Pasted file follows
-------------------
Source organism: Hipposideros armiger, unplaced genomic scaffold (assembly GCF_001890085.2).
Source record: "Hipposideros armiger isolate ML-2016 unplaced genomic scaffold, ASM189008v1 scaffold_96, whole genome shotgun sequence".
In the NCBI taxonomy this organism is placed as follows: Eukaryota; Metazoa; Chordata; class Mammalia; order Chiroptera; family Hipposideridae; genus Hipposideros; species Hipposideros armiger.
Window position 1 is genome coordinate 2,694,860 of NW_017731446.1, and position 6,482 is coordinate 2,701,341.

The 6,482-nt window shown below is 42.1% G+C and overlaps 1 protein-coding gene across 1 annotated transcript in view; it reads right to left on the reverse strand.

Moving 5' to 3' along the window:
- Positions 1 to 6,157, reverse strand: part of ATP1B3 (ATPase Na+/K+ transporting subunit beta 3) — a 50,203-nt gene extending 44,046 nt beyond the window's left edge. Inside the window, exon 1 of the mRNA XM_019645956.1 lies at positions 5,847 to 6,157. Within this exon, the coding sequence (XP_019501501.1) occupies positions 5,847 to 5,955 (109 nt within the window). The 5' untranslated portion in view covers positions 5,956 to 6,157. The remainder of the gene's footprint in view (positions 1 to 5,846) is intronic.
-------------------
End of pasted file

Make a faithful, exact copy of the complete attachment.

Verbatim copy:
Source organism: Hipposideros armiger, unplaced genomic scaffold (assembly GCF_001890085.2).
Source record: "Hipposideros armiger isolate ML-2016 unplaced genomic scaffold, ASM189008v1 scaffold_96, whole genome shotgun sequence".
In the NCBI taxonomy this organism is placed as follows: Eukaryota; Metazoa; Chordata; class Mammalia; order Chiroptera; family Hipposideridae; genus Hipposideros; species Hipposideros armiger.
Window position 1 is genome coordinate 2,694,860 of NW_017731446.1, and position 6,482 is coordinate 2,701,341.

The 6,482-nt window shown below is 42.1% G+C and overlaps 1 protein-coding gene across 1 annotated transcript in view; it reads right to left on the reverse strand.

Moving 5' to 3' along the window:
- Positions 1 to 6,157, reverse strand: part of ATP1B3 (ATPase Na+/K+ transporting subunit beta 3) — a 50,203-nt gene extending 44,046 nt beyond the window's left edge. Inside the window, exon 1 of the mRNA XM_019645956.1 lies at positions 5,847 to 6,157. Within this exon, the coding sequence (XP_019501501.1) occupies positions 5,847 to 5,955 (109 nt within the window). The 5' untranslated portion in view covers positions 5,956 to 6,157. The remainder of the gene's footprint in view (positions 1 to 5,846) is intronic.